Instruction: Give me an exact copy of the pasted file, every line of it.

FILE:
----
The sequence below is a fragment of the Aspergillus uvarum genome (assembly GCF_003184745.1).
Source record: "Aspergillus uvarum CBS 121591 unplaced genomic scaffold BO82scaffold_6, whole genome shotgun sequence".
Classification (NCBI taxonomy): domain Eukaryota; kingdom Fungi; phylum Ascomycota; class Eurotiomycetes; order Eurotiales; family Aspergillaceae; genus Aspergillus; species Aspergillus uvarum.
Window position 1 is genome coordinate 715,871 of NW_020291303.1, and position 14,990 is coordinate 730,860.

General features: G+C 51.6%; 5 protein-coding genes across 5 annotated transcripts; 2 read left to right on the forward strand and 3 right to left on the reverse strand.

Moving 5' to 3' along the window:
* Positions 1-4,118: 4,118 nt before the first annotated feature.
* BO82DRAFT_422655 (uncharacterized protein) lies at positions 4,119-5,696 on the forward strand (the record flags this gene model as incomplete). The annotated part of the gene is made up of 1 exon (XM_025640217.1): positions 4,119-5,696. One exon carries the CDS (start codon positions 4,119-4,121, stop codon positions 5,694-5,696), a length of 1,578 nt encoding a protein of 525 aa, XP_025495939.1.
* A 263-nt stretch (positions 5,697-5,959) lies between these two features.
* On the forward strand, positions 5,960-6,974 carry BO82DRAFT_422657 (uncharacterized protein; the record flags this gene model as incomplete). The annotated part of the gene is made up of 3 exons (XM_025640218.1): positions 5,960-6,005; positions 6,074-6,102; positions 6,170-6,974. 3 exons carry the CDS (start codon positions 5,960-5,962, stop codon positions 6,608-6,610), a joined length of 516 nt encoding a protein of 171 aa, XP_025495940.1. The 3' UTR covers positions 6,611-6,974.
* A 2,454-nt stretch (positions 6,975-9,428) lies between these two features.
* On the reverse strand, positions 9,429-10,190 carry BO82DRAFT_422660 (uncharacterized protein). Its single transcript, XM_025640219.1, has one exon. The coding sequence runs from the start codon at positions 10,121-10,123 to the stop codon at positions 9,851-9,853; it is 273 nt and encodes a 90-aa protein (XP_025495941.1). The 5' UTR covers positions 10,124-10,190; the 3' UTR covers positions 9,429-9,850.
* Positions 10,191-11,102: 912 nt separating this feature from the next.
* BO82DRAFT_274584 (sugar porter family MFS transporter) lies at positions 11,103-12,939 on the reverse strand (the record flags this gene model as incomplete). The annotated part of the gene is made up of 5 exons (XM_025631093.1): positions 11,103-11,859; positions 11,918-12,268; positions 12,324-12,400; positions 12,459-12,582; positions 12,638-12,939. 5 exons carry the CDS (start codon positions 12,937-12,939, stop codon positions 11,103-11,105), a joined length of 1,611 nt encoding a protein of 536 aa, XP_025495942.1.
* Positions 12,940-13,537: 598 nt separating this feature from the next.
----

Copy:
The sequence below is a fragment of the Aspergillus uvarum genome (assembly GCF_003184745.1).
Source record: "Aspergillus uvarum CBS 121591 unplaced genomic scaffold BO82scaffold_6, whole genome shotgun sequence".
Classification (NCBI taxonomy): domain Eukaryota; kingdom Fungi; phylum Ascomycota; class Eurotiomycetes; order Eurotiales; family Aspergillaceae; genus Aspergillus; species Aspergillus uvarum.
Window position 1 is genome coordinate 715,871 of NW_020291303.1, and position 14,990 is coordinate 730,860.

General features: G+C 51.6%; 5 protein-coding genes across 5 annotated transcripts; 2 read left to right on the forward strand and 3 right to left on the reverse strand.

Moving 5' to 3' along the window:
* Positions 1-4,118: 4,118 nt before the first annotated feature.
* BO82DRAFT_422655 (uncharacterized protein) lies at positions 4,119-5,696 on the forward strand (the record flags this gene model as incomplete). The annotated part of the gene is made up of 1 exon (XM_025640217.1): positions 4,119-5,696. One exon carries the CDS (start codon positions 4,119-4,121, stop codon positions 5,694-5,696), a length of 1,578 nt encoding a protein of 525 aa, XP_025495939.1.
* A 263-nt stretch (positions 5,697-5,959) lies between these two features.
* On the forward strand, positions 5,960-6,974 carry BO82DRAFT_422657 (uncharacterized protein; the record flags this gene model as incomplete). The annotated part of the gene is made up of 3 exons (XM_025640218.1): positions 5,960-6,005; positions 6,074-6,102; positions 6,170-6,974. 3 exons carry the CDS (start codon positions 5,960-5,962, stop codon positions 6,608-6,610), a joined length of 516 nt encoding a protein of 171 aa, XP_025495940.1. The 3' UTR covers positions 6,611-6,974.
* A 2,454-nt stretch (positions 6,975-9,428) lies between these two features.
* On the reverse strand, positions 9,429-10,190 carry BO82DRAFT_422660 (uncharacterized protein). Its single transcript, XM_025640219.1, has one exon. The coding sequence runs from the start codon at positions 10,121-10,123 to the stop codon at positions 9,851-9,853; it is 273 nt and encodes a 90-aa protein (XP_025495941.1). The 5' UTR covers positions 10,124-10,190; the 3' UTR covers positions 9,429-9,850.
* Positions 10,191-11,102: 912 nt separating this feature from the next.
* BO82DRAFT_274584 (sugar porter family MFS transporter) lies at positions 11,103-12,939 on the reverse strand (the record flags this gene model as incomplete). The annotated part of the gene is made up of 5 exons (XM_025631093.1): positions 11,103-11,859; positions 11,918-12,268; positions 12,324-12,400; positions 12,459-12,582; positions 12,638-12,939. 5 exons carry the CDS (start codon positions 12,937-12,939, stop codon positions 11,103-11,105), a joined length of 1,611 nt encoding a protein of 536 aa, XP_025495942.1.
* Positions 12,940-13,537: 598 nt separating this feature from the next.